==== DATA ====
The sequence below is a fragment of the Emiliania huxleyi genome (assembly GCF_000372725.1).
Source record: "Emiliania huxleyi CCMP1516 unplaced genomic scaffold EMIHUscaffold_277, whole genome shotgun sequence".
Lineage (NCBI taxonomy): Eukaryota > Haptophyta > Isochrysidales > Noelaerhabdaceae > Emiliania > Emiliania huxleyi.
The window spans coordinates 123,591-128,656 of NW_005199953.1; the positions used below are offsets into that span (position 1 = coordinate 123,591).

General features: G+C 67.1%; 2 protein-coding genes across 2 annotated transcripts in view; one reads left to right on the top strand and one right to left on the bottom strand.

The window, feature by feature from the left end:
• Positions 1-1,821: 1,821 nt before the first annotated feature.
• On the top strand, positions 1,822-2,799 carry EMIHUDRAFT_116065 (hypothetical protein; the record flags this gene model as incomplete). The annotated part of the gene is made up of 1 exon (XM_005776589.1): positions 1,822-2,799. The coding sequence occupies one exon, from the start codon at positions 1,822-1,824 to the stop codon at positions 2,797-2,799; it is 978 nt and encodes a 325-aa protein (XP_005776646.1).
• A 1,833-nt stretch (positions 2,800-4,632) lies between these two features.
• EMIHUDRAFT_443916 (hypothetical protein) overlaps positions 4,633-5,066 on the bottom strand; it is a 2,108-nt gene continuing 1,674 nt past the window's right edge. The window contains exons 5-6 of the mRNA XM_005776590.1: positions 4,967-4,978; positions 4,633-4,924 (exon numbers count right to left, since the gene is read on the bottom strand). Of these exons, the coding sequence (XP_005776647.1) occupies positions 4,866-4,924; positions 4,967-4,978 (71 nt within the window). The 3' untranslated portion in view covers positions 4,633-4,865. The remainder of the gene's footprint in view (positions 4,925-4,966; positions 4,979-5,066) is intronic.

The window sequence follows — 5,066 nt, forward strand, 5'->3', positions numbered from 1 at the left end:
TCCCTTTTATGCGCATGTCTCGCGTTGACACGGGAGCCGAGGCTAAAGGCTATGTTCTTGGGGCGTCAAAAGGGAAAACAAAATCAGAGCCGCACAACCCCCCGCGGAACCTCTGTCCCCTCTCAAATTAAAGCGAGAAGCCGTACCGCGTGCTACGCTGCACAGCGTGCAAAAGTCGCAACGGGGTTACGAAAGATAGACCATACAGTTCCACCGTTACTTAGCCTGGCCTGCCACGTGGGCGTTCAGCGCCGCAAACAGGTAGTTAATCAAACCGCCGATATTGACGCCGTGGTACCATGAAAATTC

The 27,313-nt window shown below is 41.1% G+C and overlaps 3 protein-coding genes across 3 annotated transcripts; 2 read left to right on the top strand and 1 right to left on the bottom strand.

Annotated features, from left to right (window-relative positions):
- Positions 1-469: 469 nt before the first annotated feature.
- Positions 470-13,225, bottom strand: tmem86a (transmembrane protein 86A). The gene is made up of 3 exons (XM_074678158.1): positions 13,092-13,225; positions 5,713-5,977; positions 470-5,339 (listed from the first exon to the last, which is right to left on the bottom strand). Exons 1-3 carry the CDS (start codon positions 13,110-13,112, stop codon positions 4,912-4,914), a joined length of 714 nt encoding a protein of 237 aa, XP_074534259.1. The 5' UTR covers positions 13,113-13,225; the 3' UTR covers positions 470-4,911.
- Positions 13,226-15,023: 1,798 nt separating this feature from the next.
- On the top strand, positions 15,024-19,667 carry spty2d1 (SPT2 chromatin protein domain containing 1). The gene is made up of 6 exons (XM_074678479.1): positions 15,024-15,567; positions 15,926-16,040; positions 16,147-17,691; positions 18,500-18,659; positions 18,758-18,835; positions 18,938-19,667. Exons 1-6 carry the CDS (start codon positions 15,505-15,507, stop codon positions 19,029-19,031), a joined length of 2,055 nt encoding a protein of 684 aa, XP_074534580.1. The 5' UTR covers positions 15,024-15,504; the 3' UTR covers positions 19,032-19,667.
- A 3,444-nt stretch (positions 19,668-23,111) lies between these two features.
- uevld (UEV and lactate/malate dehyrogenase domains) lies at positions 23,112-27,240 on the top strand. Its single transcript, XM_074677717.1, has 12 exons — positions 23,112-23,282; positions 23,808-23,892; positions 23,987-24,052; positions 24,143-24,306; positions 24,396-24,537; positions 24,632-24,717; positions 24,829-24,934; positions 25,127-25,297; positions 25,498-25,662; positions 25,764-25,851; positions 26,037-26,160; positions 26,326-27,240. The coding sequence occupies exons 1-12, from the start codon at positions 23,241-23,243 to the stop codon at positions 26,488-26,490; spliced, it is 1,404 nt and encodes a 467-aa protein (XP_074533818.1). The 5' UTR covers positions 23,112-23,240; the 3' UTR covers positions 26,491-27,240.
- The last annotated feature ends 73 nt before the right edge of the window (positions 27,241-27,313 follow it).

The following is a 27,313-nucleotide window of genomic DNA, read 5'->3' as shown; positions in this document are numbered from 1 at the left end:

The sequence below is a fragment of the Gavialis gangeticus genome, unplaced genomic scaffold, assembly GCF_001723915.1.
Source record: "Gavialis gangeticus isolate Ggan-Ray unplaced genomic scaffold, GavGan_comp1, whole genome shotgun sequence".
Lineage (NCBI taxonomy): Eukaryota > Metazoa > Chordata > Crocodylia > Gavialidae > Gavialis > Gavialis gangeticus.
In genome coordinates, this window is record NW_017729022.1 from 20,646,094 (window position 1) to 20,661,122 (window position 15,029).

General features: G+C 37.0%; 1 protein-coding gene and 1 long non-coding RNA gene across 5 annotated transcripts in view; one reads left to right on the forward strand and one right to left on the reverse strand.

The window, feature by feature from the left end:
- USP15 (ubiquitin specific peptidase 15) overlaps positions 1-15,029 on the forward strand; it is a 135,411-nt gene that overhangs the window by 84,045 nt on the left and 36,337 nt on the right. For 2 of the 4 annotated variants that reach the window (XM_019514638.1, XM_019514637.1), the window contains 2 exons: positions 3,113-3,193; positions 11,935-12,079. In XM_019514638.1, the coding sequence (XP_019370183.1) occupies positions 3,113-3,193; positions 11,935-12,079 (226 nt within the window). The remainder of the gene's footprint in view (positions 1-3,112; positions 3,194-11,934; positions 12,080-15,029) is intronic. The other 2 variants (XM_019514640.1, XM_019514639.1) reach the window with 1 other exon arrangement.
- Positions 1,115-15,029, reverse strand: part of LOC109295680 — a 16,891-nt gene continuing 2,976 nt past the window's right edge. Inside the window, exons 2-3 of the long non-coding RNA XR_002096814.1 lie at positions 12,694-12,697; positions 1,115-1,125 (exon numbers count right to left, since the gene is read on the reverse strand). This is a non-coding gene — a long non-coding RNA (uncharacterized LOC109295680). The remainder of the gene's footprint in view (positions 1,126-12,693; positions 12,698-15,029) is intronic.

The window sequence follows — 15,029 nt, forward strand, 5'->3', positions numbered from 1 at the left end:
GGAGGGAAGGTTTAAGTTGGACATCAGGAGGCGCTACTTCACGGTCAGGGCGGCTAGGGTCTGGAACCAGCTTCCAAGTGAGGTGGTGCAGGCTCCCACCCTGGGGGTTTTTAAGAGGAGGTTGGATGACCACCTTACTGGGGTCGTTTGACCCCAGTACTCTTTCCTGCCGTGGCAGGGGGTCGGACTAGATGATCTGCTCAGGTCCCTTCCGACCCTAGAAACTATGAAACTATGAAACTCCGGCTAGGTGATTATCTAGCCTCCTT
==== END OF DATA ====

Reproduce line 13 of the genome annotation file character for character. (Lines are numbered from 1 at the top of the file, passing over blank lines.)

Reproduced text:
The 27,313-nt window shown below is 41.1% G+C and overlaps 3 protein-coding genes across 3 annotated transcripts; 2 read left to right on the top strand and 1 right to left on the bottom strand.